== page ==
We weren’t supposed to be there.
The old Fourth Avenue Bridge walkway was marked with warnings that it was unsafe. But to three girls, ages 10, 11 and 12, and their two teenage aunts, the prospect of crossing the rickety walkway over the Cedar River was a scary, exhilarating challenge.
It was also the quickest way to get from our westside apartment to downtown.
Just the year before, in March 1961, floodwaters came within inches of covering the bridge.
Its use as an interurban rail bridge was long past and the tracks had been removed. Only the pedestrian walkway was still in use.
BRIDGE CARRIED ELECTRIC RAILWAY
The Fourth Avenue Bridge was located in downtown Cedar Rapids where you would expect it to be — downstream from the other bridges that crossed the Cedar River and Municipal (or May’s) Island.
The bridge was originally owned by the Iowa Railway and Light Co., headed by Col. W.G. Dow, and carried the electric-powered, interurban railway cars between Cedar Rapids and Iowa City.
The contract for the bridge was let in 1903. Because the Milwaukee side track along the riverbank was so low, the bridge had to be built 3 feet below the river’s high water mark.
As the bridge was being built, west-siders petitioned the city council, asking that a pedestrian walkway be added to the bridge.
CONSTRUCTION OF BRIDGE AND WALKWAY
Work began on the bridge — without the pedestrian walkway — on Nov. 14, 1903. Two huge barges were put into the Cedar River. From them, American Bridge Co. workers floated big steel cylinders into place, filled them with concrete and added heavy steel caps to form the bridge piers.
Workers laid track for the interurban electric line from First Street and Fourth Avenue West to Prospect Place, on a hill at 824 16th Ave. SW, in April. Then the bridge’s superstructure was added.
Construction was finished in May 1904, and the bridge became an attractive gathering place for both adults and children. Fishermen and children were often shooed away.
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When the Third Avenue Bridge was closed in 1911 hundreds of people began walking across the interurban bridge to get to their jobs, causing a hazardous situation for the interurban cars.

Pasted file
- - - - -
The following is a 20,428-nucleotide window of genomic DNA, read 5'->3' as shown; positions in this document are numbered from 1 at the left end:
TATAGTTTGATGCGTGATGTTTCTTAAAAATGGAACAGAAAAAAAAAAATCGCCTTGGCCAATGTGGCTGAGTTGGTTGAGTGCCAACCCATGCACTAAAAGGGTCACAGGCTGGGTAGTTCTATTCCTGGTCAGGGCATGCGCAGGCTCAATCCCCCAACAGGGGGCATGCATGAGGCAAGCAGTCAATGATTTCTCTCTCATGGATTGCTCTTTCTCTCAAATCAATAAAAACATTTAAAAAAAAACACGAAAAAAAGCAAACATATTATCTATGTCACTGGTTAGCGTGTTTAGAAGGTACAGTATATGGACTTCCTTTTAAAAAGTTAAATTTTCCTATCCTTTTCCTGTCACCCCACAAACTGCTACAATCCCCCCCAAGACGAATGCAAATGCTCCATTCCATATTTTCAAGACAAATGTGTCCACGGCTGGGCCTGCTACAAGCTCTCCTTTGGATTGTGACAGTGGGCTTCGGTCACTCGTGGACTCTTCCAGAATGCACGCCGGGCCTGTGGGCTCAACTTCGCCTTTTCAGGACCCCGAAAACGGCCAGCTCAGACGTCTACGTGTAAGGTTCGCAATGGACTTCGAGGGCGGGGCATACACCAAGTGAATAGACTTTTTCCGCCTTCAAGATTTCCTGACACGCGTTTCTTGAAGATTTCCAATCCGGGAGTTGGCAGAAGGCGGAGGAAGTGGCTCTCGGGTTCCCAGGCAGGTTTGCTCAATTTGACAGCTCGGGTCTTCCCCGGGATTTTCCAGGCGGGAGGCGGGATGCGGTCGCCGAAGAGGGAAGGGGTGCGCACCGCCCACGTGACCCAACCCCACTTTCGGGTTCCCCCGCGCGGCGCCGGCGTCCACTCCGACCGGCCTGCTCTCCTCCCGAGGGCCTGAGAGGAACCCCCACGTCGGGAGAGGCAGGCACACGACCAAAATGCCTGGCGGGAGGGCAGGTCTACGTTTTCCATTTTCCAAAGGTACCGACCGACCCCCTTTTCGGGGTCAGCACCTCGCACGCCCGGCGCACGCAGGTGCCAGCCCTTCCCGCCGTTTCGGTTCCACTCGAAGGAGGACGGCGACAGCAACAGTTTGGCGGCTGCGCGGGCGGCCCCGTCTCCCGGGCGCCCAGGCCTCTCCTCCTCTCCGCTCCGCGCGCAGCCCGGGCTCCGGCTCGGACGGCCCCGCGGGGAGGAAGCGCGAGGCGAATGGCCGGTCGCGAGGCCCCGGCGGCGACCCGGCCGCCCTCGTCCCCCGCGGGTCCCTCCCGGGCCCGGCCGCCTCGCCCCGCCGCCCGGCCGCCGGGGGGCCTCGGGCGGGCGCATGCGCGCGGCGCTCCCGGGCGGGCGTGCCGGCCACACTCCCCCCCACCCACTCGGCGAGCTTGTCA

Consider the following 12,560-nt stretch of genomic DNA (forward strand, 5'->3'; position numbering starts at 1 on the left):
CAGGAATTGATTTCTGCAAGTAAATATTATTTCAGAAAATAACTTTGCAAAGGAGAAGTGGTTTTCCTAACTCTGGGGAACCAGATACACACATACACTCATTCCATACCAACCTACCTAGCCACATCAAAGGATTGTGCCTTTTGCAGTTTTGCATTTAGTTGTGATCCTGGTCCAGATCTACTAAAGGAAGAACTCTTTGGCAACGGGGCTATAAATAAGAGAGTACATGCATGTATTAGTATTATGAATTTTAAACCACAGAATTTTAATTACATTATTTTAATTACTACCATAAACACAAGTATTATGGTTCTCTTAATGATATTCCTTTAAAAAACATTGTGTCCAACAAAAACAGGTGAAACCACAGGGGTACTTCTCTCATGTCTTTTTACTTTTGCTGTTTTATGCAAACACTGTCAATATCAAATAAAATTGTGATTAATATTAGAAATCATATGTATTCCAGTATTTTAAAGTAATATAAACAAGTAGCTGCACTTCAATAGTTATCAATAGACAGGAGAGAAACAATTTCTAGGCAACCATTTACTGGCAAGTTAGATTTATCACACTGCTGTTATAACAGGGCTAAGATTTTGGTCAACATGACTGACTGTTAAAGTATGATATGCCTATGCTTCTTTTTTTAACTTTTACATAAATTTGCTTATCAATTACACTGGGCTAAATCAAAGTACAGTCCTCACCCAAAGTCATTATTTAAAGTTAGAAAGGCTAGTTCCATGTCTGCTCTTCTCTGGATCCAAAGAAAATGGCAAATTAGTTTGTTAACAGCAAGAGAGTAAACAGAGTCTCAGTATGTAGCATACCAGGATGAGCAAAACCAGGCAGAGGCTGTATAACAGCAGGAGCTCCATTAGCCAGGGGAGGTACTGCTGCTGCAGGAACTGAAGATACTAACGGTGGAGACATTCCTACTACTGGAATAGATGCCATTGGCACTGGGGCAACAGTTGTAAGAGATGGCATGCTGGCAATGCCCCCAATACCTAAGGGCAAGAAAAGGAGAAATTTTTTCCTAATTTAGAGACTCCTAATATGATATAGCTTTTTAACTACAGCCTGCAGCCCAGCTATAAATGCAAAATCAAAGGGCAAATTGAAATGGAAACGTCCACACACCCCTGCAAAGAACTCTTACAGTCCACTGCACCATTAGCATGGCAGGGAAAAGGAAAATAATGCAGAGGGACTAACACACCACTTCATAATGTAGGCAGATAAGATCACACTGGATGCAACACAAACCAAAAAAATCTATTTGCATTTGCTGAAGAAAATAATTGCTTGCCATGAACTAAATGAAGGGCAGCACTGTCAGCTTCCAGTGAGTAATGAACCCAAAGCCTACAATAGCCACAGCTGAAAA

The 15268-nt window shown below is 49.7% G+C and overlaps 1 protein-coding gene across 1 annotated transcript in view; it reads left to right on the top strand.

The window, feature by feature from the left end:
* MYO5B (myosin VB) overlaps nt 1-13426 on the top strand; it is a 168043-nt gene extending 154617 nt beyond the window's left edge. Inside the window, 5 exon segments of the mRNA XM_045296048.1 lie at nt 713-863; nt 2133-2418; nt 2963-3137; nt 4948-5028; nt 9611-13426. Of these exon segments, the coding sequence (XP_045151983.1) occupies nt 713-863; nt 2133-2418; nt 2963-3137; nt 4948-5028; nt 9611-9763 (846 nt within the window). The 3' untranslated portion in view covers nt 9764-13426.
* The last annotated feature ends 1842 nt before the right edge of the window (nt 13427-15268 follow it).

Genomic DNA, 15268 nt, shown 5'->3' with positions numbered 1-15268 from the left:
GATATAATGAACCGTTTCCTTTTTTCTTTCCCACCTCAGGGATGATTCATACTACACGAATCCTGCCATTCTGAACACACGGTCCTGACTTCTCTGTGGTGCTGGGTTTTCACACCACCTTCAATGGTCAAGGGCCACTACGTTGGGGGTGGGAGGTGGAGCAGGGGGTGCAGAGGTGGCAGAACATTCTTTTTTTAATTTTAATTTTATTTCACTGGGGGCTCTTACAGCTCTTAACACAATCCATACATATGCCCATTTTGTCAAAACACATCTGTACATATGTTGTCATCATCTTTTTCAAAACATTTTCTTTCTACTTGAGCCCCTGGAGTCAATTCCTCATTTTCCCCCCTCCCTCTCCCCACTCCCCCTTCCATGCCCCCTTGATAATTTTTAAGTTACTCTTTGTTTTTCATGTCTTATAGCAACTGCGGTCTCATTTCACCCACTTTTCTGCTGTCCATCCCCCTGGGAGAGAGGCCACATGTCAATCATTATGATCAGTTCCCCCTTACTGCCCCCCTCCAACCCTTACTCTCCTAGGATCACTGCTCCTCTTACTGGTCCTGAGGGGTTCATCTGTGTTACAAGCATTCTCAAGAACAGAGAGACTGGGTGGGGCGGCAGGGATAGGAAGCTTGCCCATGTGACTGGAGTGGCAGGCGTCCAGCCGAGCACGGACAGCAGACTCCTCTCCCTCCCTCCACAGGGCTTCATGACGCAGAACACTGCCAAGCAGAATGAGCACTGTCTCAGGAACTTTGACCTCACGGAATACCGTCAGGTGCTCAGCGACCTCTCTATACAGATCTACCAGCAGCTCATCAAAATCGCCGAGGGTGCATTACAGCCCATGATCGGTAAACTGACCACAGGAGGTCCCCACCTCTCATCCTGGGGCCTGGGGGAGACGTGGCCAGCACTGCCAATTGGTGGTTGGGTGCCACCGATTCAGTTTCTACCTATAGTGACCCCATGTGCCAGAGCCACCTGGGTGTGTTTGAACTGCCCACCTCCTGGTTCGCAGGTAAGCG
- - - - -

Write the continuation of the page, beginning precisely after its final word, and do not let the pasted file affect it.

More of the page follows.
The solution was to add a walkway to the bridge, but because the bridge was privately owned, the city had to get permission.
In 1912, Dows promised the council the rail company would add the footbridge.
Iowa Railway and Light Co. Superintendent J.D. Wardle appeared before the council Feb. 7, 1913, with plans for the footbridge. Brackets would be attached to one side of the bridge to hold the sidewalk, which would be 4 or 5 feet wide. It would be protected by bridge girders on one side and by a galvanized pipe railing on the other.
By 1913, the walkway was in use. It also served as an observation platform for those who wanted to watch people swimming at the municipal bathing beach on the south end of May’s Island.
The low bed of the bridge didn’t become a problem until the Cedar River flooded in 1929, cresting within inches of the bridge. If the river had risen higher, the bridge might have dammed the river. The city loaded the bridge with full coal cars to add extra weight to keep it in place.
During flooding in 1933, coal cars again were used as ballast, while interurban passengers were bused to and from the interurban station.
On May 20, 1953, the rail and foot bridge was struck by a tornado, ripping the east end of the bridge from its pilings. That marked the end of passenger rail traffic on the bridge, now owned by CRANDIC (Cedar Rapids and Iowa City Railway Co.).
In 1961, following an inspection of city bridges by Streets Commissioner Woody Stolba and Sidewalk Inspector Robert Morrow, the Fourth Avenue Bridge, with its wood approaches seriously deteriorated, was listed as in need of immediate repair.
Two months later, during heavy flooding, the bridge was identified as a danger spot. The coal-car-as-ballast option was no longer available because the bridge’s rails had been removed. Officials prepared to dynamite the bridge if flood debris started backing up against it.
The bridge and walkway continued to deteriorate. It was eventually closed to even pedestrian traffic. The only part of it that spanned the river was the steam pipes.
Demolition of the bridge began on Dec. 27, 1966. It took about four weeks.
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